Pedro Sánchez visits the Spanish troops displaced in Mali

Pedro Sánchez visits the Spanish troops displaced in Mali

Pedro Sánchez has started his first official trip on Thursday to visit the Spanish troops deployed abroad. On the occasion of the Christmas holidays, the president has gone to Mali to greet the military stationed in Koulikoro in the framework of the European Union mission for the training of Malian troops and will take the opportunity to meet with the Prime Minister, Soumeylou Boubeye Maiga It is a round trip round trip on the day that Sanchez moves with a government delegation, but not accompanied by the Minister of Defense, Margarita Robles.

Sanchez's trip comes three days after Sánchez dedicated the first poinsettia message to the Spanish troops. He did it from the carrier Juan Carlos I, anchored in the Cadiz base of Rota, next to Robles and valued the incorporation of women into the army 30 years ago. The president thanked the contribution to "peace and international stability" of the nearly 10,000 Spanish soldiers who have participated this year in missions abroad. "You are the best ambassadors," he told the nearly 3,000 Spanish soldiers who are currently abroad.

About 290 of these Spanish soldiers are in the center of Koulikoro, where the EUTM-Mali mission develops the core part of the training and advisory work for the Malian army. The EU deployed that mission, in which Spain is one of the main participants, in 2013 following the request of the interim president, Dioncounda Traoré.

Fight against terrorist jihadism

For the EU it was important to deploy a mission in a place where the political, humanitarian and security crisis as a result of the Tuareg rebellion in 2012 was followed by a military coup in Mali, one of the poorest countries in the world. The task of the armies is, in addition to contributing to the stability of the area, that Mali is a dam for the jihadist terrorists.

In these five years, four mandates of the mission have been produced. The last one began in May of this year and will end in 2020. Spain was in charge of the European detachment in the first ten months of the year in the hands of Brigadier General of the Army, Enrique Millán Martínez, who in mid-November gave him the relay of the command of the mission to the German General Peter Mirow. The EUTM-Mali, in which 25 European countries participate and four that are not (Albania, Georgia, Montenegro and Serbia) has trained more than 12,000 Malian soldiers.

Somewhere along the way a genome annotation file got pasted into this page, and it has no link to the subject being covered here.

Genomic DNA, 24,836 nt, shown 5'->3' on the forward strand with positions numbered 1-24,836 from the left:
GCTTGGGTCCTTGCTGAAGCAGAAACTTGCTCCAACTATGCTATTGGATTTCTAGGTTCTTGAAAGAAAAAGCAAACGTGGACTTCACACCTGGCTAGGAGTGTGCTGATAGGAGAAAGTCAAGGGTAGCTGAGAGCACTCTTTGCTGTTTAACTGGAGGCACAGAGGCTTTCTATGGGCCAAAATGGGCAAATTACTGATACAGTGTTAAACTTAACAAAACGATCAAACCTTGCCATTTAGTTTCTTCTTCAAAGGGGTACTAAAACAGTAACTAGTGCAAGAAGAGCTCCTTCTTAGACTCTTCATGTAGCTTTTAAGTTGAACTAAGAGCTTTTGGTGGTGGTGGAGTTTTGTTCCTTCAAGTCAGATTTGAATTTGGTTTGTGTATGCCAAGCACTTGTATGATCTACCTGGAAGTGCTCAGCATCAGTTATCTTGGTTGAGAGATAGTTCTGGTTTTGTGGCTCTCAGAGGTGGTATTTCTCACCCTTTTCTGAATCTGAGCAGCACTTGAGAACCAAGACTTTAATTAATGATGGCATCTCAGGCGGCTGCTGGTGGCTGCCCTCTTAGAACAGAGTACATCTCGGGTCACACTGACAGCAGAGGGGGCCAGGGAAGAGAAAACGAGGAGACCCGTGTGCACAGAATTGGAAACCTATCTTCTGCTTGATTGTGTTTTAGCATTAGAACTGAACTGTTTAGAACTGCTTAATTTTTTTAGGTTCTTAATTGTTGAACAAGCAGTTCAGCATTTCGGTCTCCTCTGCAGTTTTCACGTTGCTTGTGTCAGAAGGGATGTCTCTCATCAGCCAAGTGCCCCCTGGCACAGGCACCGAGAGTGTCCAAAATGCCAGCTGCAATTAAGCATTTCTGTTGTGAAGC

Earlier this year, Congress authorized the expansion of soldiers displaced to Mali, which increased from 140 to 292. The increase in conflict in the African country was one of the reasons for the expansion of the quota, as explained by the then minister, María Dolores de Cospedal, who received criticism for having sent troops before receiving the approval of Parliament. Cospedal explained then that the Spanish military deployed in Mali did not perform combat tasks but training to help the country to recover its institutions, defend its territory from terrorists and provide stability with "an important social function".

Mariano Rajoy also visited the Spanish troops in Mali in May 2015. Sanchez has chosen that mission the year that Marine Antonio Carrero died when his vehicle went off the road. In the case of the former president, his first visit on the occasion of the Christmas holidays was to the soldiers deployed in Afghanistan and in all cases he did so accompanied by the Defense Minister. On this occasion, Moncloa point out that it is "a trip of the President of the Government."

Spain participates in sixteen military operations on four continents. The largest contingents of troops are in Lebanon, with 620 'blue helmets' and in Iraq, with 575 troops, reports EFE. Within the framework of NATO, they participate in the defense of the Baltic States and Turkey, and advise the security forces in Afghanistan. In addition to the Mali mission, Spain participates in joint EU missions in the Central African Republic, Somalia, Senegal and Gabon, as well as in operations that try to prevent illegal trafficking of people off the coast of Libya and piracy in the Indian Ocean.


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